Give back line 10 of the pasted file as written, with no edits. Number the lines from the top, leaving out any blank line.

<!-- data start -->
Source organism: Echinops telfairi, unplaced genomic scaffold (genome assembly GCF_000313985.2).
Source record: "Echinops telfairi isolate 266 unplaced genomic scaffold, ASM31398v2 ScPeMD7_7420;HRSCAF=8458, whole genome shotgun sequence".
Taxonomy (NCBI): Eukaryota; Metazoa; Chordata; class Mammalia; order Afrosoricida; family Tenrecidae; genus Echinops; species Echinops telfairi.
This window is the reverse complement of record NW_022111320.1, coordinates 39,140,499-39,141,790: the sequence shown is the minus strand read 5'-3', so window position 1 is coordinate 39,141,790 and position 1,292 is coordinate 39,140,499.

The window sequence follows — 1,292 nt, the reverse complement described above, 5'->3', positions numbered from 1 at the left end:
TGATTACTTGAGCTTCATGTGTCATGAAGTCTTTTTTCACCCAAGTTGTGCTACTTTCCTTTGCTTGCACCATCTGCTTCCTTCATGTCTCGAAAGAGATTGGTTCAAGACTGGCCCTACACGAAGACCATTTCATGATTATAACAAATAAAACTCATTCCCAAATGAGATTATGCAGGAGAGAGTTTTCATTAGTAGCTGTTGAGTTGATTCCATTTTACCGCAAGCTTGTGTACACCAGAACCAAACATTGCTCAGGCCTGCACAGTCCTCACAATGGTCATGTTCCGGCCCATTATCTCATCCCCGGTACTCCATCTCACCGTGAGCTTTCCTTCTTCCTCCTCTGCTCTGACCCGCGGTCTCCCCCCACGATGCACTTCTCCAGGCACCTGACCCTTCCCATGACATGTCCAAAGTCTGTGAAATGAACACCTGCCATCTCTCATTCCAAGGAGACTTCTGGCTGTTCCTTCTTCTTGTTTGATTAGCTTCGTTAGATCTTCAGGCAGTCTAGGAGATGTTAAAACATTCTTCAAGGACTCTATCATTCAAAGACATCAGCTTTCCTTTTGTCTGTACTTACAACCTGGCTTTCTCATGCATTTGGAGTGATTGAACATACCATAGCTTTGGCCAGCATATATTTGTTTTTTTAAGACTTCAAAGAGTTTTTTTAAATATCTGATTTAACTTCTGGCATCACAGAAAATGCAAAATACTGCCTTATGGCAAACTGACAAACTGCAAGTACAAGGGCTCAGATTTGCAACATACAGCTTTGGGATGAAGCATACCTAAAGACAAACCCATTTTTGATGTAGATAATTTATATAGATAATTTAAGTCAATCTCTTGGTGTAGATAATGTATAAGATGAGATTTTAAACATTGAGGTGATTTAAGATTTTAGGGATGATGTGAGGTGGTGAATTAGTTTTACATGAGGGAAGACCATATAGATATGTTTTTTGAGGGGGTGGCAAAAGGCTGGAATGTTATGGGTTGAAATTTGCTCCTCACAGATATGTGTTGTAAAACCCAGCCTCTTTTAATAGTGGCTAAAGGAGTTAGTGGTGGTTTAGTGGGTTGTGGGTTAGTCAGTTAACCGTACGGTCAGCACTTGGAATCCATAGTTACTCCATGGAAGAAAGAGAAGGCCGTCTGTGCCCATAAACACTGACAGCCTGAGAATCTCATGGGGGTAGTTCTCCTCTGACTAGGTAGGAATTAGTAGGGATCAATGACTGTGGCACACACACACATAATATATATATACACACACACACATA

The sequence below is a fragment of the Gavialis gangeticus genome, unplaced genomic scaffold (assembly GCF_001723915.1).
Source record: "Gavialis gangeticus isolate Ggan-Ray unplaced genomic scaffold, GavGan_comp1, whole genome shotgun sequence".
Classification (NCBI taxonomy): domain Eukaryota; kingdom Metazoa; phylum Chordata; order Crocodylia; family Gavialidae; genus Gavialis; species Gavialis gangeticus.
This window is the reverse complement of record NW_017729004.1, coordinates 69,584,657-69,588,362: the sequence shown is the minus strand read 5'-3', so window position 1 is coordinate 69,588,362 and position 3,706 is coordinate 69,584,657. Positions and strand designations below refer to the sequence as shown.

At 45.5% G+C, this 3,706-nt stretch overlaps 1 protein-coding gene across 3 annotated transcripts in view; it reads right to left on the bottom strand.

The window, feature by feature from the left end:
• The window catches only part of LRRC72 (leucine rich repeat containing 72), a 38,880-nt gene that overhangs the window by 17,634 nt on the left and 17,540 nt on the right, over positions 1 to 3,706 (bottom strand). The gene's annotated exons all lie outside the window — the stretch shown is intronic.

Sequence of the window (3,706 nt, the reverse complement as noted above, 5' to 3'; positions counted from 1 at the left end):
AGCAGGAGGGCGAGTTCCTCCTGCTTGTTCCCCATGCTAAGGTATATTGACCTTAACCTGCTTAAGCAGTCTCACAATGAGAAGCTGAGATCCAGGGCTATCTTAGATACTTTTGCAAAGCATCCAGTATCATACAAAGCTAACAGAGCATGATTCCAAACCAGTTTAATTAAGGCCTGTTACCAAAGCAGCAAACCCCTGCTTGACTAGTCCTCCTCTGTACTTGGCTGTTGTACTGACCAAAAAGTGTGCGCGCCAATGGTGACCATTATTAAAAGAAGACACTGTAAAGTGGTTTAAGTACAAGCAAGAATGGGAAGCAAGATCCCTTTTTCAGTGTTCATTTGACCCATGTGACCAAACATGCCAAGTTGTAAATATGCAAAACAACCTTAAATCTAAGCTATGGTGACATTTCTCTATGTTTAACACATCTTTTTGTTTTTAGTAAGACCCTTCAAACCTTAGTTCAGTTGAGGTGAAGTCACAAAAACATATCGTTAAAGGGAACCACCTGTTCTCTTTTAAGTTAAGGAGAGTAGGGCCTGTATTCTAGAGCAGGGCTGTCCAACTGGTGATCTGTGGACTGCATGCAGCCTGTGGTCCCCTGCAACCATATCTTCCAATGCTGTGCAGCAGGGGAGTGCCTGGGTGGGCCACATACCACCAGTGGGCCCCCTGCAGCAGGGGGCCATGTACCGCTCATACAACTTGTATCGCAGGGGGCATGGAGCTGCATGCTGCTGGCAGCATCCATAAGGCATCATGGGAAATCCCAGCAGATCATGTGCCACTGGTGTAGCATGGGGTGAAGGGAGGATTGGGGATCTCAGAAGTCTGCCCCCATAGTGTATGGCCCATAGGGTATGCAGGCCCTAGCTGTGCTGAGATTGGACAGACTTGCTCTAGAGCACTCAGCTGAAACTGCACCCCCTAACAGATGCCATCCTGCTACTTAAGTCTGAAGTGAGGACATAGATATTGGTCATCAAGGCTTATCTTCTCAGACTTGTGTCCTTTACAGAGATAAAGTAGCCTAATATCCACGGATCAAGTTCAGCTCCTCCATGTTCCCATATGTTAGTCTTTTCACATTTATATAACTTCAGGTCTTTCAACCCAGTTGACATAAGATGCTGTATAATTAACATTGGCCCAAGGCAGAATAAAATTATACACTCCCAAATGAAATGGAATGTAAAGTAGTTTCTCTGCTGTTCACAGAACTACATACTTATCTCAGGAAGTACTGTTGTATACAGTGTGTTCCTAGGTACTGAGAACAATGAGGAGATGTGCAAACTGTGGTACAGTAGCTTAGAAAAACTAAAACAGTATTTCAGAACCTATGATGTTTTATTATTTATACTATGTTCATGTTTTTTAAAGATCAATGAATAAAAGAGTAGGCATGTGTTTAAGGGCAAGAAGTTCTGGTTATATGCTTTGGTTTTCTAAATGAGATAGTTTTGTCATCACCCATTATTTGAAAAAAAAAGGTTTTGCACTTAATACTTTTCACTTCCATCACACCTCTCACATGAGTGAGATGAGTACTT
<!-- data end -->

This window is the reverse complement of record NW_017729004.1, coordinates 69,584,657-69,588,362: the sequence shown is the minus strand read 5'-3', so window position 1 is coordinate 69,588,362 and position 3,706 is coordinate 69,584,657. Positions and strand designations below refer to the sequence as shown.